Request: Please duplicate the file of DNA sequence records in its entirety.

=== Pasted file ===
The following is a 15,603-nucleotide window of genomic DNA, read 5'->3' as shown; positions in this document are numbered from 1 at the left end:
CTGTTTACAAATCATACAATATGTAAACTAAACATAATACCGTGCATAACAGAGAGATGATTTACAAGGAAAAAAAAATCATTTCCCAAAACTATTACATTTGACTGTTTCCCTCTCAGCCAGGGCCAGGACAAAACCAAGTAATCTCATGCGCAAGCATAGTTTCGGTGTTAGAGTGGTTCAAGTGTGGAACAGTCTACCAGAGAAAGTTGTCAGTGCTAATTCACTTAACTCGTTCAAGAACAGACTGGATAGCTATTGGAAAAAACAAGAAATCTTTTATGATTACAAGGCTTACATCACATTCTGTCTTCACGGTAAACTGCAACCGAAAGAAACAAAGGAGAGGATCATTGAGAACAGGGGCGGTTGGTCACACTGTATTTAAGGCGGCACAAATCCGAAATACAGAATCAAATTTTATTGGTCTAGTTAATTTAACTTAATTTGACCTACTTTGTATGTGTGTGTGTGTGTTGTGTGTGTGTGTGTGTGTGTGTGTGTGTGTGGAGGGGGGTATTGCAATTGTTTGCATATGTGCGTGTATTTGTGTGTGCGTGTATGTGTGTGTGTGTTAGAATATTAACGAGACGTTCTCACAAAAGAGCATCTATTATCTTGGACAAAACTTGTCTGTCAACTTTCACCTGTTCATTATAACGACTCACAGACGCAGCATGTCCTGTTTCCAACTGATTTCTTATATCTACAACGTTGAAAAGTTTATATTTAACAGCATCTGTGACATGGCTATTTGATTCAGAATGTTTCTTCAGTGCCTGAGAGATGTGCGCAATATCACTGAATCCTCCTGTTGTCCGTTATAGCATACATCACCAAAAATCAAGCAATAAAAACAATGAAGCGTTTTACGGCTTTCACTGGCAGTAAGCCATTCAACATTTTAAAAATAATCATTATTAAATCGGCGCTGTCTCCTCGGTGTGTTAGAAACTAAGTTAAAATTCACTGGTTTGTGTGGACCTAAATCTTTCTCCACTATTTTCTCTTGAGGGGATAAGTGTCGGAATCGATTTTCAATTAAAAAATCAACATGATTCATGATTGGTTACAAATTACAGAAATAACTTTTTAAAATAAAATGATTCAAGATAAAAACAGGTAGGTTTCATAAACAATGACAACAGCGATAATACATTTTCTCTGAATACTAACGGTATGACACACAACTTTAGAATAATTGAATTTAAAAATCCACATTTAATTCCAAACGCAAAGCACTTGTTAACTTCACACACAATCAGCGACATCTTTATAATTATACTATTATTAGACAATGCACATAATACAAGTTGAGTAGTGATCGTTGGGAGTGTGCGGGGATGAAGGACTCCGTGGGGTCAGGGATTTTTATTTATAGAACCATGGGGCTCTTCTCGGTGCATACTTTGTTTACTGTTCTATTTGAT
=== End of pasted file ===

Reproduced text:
The following is a 15,603-nucleotide window of genomic DNA, read 5'->3' as shown; positions in this document are numbered from 1 at the left end:
CTGTTTACAAATCATACAATATGTAAACTAAACATAATACCGTGCATAACAGAGAGATGATTTACAAGGAAAAAAAAATCATTTCCCAAAACTATTACATTTGACTGTTTCCCTCTCAGCCAGGGCCAGGACAAAACCAAGTAATCTCATGCGCAAGCATAGTTTCGGTGTTAGAGTGGTTCAAGTGTGGAACAGTCTACCAGAGAAAGTTGTCAGTGCTAATTCACTTAACTCGTTCAAGAACAGACTGGATAGCTATTGGAAAAAACAAGAAATCTTTTATGATTACAAGGCTTACATCACATTCTGTCTTCACGGTAAACTGCAACCGAAAGAAACAAAGGAGAGGATCATTGAGAACAGGGGCGGTTGGTCACACTGTATTTAAGGCGGCACAAATCCGAAATACAGAATCAAATTTTATTGGTCTAGTTAATTTAACTTAATTTGACCTACTTTGTATGTGTGTGTGTGTGTTGTGTGTGTGTGTGTGTGTGTGTGTGTGTGTGGAGGGGGGTATTGCAATTGTTTGCATATGTGCGTGTATTTGTGTGTGCGTGTATGTGTGTGTGTGTTAGAATATTAACGAGACGTTCTCACAAAAGAGCATCTATTATCTTGGACAAAACTTGTCTGTCAACTTTCACCTGTTCATTATAACGACTCACAGACGCAGCATGTCCTGTTTCCAACTGATTTCTTATATCTACAACGTTGAAAAGTTTATATTTAACAGCATCTGTGACATGGCTATTTGATTCAGAATGTTTCTTCAGTGCCTGAGAGATGTGCGCAATATCACTGAATCCTCCTGTTGTCCGTTATAGCATACATCACCAAAAATCAAGCAATAAAAACAATGAAGCGTTTTACGGCTTTCACTGGCAGTAAGCCATTCAACATTTTAAAAATAATCATTATTAAATCGGCGCTGTCTCCTCGGTGTGTTAGAAACTAAGTTAAAATTCACTGGTTTGTGTGGACCTAAATCTTTCTCCACTATTTTCTCTTGAGGGGATAAGTGTCGGAATCGATTTTCAATTAAAAAATCAACATGATTCATGATTGGTTACAAATTACAGAAATAACTTTTTAAAATAAAATGATTCAAGATAAAAACAGGTAGGTTTCATAAACAATGACAACAGCGATAATACATTTTCTCTGAATACTAACGGTATGACACACAACTTTAGAATAATTGAATTTAAAAATCCACATTTAATTCCAAACGCAAAGCACTTGTTAACTTCACACACAATCAGCGACATCTTTATAATTATACTATTATTAGACAATGCACATAATACAAGTTGAGTAGTGATCGTTGGGAGTGTGCGGGGATGAAGGACTCCGTGGGGTCAGGGATTTTTATTTATAGAACCATGGGGCTCTTCTCGGTGCATACTTTGTTTACTGTTCTATTTGAT